This farm shop punnet of strawberries looked so wonderful I just had to do a ink and watermedia sketch. I have my sketch book which has a nice midtone colour which helps speed up the process. White was done with a pitt artist brush pen. A nice treat to eat them after the sketch was finished.
Pastel pencils can be so fragile. I often have broken them in the process of tying to get a point. Costly mistakes. Below I have taken some photographs showing how I have learned not to break the points.
I use a knife with a sharp blade to create a squared off edge see below
Photo below shows stage where it is squared off.
Final carefully whittled down to a nice point to work with.
The farewell sendoff to the Mary Quant exhibition at the V&A in Dundee includes an article about one of my paintings on their website. This was a great exhibition, the next stop after Dundee is Australia.
Wishing you and your loved ones a lovely Christmas.
The painting was inspired after a walk in the countryside. The little wren darted in and out of the snow covered grasses. I was cold standing watching the wren and I wondered how it didn’t feel the cold like I did.
This year ENOS can’t hold their usual Winter Showcase, so over the weekend of 27th – 29th November many unique and handmade artworks will be offered for sale by the artists themselves, online. Look out on the ENOS website, Facebook and Instagram accounts as well as each participating artist’s own websites and social media, and you will find unique gifts and cards to buy and you will be supporting the local economy too.
Friday 27th at 8pm there will also be an ‘Artists Talk’ via Zoom. Four members (Katie of Tablet & Haar, Philippa Mitchell, Audrey Stenson and Leonie Macmillan) will be talking about their practice and how it has changed in this strangest of years. Email email@example.com to book your place if you’d like to be in the virtual audience and maybe join in the conversation or ask a question. It will be streamed on Facebook too.
I thought I would post yesterdays work in the studio. I like to do a study before considering any larger work. Sometimes that study could be just in monotone however I wanted to test colours out on my favourite orange Mi-Teintes pastel paper. Here is a photo of my sunset study with a tray of pastels I selected for this painting. A swatch of paper I used for testing the pastels. The grey colours you see in the bottom right corner of the tray are so important to the work and desirable to have in any pastel collection. I use either a pastel pencil or charcoal for drawing a loose sketch to begin with as this can easily be corrected without damaging the paper. Now I am inspired and ready to start the larger painting.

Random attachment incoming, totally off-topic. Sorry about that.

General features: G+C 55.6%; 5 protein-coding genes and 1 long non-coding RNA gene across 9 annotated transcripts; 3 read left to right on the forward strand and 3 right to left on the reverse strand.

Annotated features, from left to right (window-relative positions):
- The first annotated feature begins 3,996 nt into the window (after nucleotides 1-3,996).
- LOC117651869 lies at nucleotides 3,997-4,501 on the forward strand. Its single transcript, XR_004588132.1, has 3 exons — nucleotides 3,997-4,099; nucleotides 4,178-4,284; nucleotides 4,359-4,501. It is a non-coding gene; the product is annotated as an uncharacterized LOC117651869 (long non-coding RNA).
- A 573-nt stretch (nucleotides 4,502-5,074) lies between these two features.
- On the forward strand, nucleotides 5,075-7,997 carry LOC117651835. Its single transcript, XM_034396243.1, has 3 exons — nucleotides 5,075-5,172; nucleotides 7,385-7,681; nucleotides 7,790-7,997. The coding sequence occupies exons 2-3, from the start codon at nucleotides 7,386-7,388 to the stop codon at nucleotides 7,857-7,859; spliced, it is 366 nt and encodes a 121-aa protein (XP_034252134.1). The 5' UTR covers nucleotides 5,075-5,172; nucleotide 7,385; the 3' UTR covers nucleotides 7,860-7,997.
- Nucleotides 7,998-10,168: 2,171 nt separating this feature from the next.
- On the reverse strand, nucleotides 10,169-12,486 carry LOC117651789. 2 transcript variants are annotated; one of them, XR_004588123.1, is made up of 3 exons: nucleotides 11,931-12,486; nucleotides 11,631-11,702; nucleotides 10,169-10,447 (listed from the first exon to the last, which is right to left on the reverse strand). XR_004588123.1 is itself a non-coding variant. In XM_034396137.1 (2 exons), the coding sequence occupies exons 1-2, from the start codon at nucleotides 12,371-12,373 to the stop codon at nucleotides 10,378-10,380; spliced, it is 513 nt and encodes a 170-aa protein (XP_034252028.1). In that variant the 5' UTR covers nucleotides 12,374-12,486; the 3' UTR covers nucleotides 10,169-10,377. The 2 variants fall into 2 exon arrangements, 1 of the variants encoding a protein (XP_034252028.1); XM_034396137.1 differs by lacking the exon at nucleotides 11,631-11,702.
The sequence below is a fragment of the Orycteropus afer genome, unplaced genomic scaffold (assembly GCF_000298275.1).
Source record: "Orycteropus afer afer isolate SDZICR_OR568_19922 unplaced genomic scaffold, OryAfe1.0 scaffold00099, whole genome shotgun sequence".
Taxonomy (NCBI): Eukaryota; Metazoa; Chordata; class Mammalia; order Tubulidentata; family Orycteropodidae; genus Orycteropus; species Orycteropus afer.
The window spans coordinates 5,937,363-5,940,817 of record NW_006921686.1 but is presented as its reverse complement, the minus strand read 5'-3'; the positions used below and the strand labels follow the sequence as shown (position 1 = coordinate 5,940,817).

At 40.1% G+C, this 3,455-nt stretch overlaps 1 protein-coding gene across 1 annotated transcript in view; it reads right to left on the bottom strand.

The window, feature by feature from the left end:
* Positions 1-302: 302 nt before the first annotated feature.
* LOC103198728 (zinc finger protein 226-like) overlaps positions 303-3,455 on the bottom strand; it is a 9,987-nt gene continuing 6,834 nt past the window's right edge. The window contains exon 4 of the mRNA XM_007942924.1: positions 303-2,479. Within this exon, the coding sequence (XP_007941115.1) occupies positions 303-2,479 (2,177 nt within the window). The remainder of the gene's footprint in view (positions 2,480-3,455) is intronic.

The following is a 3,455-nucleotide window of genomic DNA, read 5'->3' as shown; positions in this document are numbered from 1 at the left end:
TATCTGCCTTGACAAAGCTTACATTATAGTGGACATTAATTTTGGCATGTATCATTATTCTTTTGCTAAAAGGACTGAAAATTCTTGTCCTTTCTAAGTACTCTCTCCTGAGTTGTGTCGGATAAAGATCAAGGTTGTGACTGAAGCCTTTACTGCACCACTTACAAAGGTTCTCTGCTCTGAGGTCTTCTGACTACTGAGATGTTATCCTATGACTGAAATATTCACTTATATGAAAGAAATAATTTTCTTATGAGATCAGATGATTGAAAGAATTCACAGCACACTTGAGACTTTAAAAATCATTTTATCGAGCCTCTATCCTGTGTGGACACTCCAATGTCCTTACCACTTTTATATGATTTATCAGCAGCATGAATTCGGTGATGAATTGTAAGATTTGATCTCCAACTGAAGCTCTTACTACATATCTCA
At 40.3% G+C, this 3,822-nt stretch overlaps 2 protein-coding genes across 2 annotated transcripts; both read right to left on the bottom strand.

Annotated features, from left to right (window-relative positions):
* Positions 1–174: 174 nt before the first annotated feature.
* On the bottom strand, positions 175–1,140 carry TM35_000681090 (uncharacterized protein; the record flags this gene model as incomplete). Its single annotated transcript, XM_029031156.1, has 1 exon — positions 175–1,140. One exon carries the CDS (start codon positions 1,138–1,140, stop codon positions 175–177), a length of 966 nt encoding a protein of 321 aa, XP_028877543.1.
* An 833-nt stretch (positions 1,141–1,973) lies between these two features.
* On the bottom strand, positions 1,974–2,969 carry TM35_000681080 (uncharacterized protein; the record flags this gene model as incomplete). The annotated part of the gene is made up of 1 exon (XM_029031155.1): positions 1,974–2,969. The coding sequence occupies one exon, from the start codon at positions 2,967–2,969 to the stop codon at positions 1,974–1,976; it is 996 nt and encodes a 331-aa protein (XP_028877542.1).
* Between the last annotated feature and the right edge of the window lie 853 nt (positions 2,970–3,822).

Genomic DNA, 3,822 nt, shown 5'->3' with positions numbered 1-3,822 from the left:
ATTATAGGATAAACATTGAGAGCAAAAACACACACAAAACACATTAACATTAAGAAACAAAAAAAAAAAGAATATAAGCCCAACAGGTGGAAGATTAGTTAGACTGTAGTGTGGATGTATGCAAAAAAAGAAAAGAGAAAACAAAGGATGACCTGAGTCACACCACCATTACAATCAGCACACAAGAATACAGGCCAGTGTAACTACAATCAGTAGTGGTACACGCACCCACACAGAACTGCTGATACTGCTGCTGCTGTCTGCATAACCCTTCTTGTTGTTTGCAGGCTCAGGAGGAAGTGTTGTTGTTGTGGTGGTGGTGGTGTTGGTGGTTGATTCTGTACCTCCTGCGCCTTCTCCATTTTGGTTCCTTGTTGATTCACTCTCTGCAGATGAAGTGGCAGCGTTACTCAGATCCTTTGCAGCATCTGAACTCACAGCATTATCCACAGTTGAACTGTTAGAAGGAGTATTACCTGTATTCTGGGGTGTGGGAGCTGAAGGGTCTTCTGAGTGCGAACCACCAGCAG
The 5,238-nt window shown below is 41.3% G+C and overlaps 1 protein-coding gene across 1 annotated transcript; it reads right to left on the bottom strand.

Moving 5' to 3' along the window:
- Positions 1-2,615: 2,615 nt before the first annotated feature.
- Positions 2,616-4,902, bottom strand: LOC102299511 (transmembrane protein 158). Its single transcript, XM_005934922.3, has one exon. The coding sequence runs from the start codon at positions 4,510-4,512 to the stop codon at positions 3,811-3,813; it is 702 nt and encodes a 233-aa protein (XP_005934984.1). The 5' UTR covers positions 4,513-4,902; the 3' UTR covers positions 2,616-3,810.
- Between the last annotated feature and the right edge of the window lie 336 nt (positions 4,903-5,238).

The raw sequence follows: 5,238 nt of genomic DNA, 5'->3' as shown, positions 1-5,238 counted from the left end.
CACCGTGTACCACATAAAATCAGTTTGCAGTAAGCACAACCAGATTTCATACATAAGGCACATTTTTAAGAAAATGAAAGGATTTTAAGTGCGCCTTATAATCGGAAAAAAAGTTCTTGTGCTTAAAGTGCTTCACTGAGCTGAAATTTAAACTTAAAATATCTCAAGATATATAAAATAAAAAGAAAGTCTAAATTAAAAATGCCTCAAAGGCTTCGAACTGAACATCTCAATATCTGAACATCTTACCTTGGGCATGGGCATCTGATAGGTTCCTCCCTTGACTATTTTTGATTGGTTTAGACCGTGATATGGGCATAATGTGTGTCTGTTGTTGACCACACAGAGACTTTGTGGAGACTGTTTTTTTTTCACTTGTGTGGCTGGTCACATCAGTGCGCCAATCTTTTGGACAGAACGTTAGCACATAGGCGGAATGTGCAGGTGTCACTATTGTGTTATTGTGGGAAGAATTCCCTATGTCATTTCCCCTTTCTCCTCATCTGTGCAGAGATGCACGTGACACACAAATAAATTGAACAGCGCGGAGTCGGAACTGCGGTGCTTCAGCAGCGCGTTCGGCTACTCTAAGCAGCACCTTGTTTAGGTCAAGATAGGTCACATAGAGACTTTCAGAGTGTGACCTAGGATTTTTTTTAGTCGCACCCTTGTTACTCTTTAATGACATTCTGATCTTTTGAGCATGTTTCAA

This pastel painting has had an interesting journey. It has spent the last year on the Isle of May where my original inspiration for the painting took place. Last year there was an exhibition on the Island of work by local artists. Stormy weather hampered the return of the paintings and they were there over winter. Then this year other factors meant that they weren’t able to be retrieved until this autumn. I am looking forward to be reunited with my painting.
One of my favourite pieces of art work is Dürer’s Hare. It is the kind of artwork that remains with you and is timeless. It is hard to believe it was done in 1502. There is something dynamic and alive about it. I often find myself wanting to do studies of art work I admire. I did the sketch above using graphite pencils. One thing I appreciated about the painting, having done a study of it, was the way he captured the fur giving volume and shape to the animal. I have observed that my cat often sits in a position quite similar to that of the hare.